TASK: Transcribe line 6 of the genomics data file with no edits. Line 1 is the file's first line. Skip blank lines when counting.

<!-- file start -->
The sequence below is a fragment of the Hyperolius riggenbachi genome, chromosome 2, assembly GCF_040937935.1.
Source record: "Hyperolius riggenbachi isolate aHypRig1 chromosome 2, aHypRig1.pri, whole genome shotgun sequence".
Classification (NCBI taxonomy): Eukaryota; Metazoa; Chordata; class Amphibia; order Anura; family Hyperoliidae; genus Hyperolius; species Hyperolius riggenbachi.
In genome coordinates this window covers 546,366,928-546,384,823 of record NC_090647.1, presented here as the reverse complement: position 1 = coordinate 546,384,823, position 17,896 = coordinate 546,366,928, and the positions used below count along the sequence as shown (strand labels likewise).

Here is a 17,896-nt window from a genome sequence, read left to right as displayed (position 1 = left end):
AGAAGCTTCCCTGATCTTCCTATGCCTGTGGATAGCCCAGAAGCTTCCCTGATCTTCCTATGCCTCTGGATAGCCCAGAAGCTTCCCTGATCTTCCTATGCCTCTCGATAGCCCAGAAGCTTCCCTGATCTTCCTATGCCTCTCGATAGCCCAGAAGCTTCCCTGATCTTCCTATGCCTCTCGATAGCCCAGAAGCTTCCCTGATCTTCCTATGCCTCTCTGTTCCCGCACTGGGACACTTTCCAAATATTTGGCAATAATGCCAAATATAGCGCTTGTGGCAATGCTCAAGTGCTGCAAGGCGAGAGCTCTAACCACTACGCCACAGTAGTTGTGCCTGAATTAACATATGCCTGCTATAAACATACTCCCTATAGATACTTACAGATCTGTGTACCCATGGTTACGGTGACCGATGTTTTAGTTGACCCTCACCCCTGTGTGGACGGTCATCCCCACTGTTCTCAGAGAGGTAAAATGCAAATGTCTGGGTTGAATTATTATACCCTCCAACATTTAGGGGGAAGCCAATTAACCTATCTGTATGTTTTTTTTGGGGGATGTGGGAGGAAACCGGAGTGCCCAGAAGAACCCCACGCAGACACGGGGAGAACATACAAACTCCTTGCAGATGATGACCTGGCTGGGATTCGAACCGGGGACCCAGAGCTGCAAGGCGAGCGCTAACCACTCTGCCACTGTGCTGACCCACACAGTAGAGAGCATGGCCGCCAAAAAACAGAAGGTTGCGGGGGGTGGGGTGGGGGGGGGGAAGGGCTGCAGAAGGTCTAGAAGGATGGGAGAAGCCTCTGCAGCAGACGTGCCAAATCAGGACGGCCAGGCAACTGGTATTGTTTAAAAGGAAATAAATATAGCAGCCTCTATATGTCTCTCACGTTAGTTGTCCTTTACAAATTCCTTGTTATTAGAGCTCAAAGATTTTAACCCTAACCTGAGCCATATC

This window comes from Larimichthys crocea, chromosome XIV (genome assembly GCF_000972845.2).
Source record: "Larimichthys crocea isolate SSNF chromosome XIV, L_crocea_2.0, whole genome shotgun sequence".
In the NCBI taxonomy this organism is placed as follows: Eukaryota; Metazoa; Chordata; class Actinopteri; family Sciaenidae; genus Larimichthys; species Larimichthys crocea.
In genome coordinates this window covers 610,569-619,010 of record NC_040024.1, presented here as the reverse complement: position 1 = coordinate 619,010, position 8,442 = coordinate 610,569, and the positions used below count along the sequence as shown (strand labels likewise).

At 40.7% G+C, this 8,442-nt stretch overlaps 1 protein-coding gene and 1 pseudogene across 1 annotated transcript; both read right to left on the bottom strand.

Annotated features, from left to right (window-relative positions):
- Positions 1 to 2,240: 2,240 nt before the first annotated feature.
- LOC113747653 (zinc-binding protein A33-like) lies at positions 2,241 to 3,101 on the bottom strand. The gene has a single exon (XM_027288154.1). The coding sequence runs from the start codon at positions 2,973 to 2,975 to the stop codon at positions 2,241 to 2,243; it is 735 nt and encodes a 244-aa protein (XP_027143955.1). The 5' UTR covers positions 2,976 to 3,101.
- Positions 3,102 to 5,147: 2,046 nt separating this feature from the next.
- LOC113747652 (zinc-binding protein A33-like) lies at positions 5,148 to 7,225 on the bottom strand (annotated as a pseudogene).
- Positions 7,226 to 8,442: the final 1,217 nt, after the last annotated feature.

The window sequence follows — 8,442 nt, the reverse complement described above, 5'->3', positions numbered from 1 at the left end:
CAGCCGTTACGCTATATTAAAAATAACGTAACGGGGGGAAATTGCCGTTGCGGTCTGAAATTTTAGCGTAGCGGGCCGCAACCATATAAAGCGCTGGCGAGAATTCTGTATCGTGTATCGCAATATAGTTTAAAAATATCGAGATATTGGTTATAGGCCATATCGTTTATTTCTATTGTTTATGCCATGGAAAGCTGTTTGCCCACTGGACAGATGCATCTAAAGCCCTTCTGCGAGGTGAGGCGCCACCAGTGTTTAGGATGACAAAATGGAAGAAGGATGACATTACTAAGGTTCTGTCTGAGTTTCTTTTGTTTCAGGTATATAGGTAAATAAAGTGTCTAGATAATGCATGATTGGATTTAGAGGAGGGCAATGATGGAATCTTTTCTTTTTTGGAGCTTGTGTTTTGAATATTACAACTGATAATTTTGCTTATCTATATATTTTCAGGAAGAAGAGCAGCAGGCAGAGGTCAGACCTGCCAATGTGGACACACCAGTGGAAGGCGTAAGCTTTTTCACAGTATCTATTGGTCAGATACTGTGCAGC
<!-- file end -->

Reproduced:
AGAAGCTTCCCTGATCTTCCTATGCCTGTGGATAGCCCAGAAGCTTCCCTGATCTTCCTATGCCTCTGGATAGCCCAGAAGCTTCCCTGATCTTCCTATGCCTCTCGATAGCCCAGAAGCTTCCCTGATCTTCCTATGCCTCTCGATAGCCCAGAAGCTTCCCTGATCTTCCTATGCCTCTCGATAGCCCAGAAGCTTCCCTGATCTTCCTATGCCTCTCTGTTCCCGCACTGGGACACTTTCCAAATATTTGGCAATAATGCCAAATATAGCGCTTGTGGCAATGCTCAAGTGCTGCAAGGCGAGAGCTCTAACCACTACGCCACAGTAGTTGTGCCTGAATTAACATATGCCTGCTATAAACATACTCCCTATAGATACTTACAGATCTGTGTACCCATGGTTACGGTGACCGATGTTTTAGTTGACCCTCACCCCTGTGTGGACGGTCATCCCCACTGTTCTCAGAGAGGTAAAATGCAAATGTCTGGGTTGAATTATTATACCCTCCAACATTTAGGGGGAAGCCAATTAACCTATCTGTATGTTTTTTTTGGGGGATGTGGGAGGAAACCGGAGTGCCCAGAAGAACCCCACGCAGACACGGGGAGAACATACAAACTCCTTGCAGATGATGACCTGGCTGGGATTCGAACCGGGGACCCAGAGCTGCAAGGCGAGCGCTAACCACTCTGCCACTGTGCTGACCCACACAGTAGAGAGCATGGCCGCCAAAAAACAGAAGGTTGCGGGGGGTGGGGTGGGGGGGGGGAAGGGCTGCAGAAGGTCTAGAAGGATGGGAGAAGCCTCTGCAGCAGACGTGCCAAATCAGGACGGCCAGGCAACTGGTATTGTTTAAAAGGAAATAAATATAGCAGCCTCTATATGTCTCTCACGTTAGTTGTCCTTTACAAATTCCTTGTTATTAGAGCTCAAAGATTTTAACCCTAACCTGAGCCATATC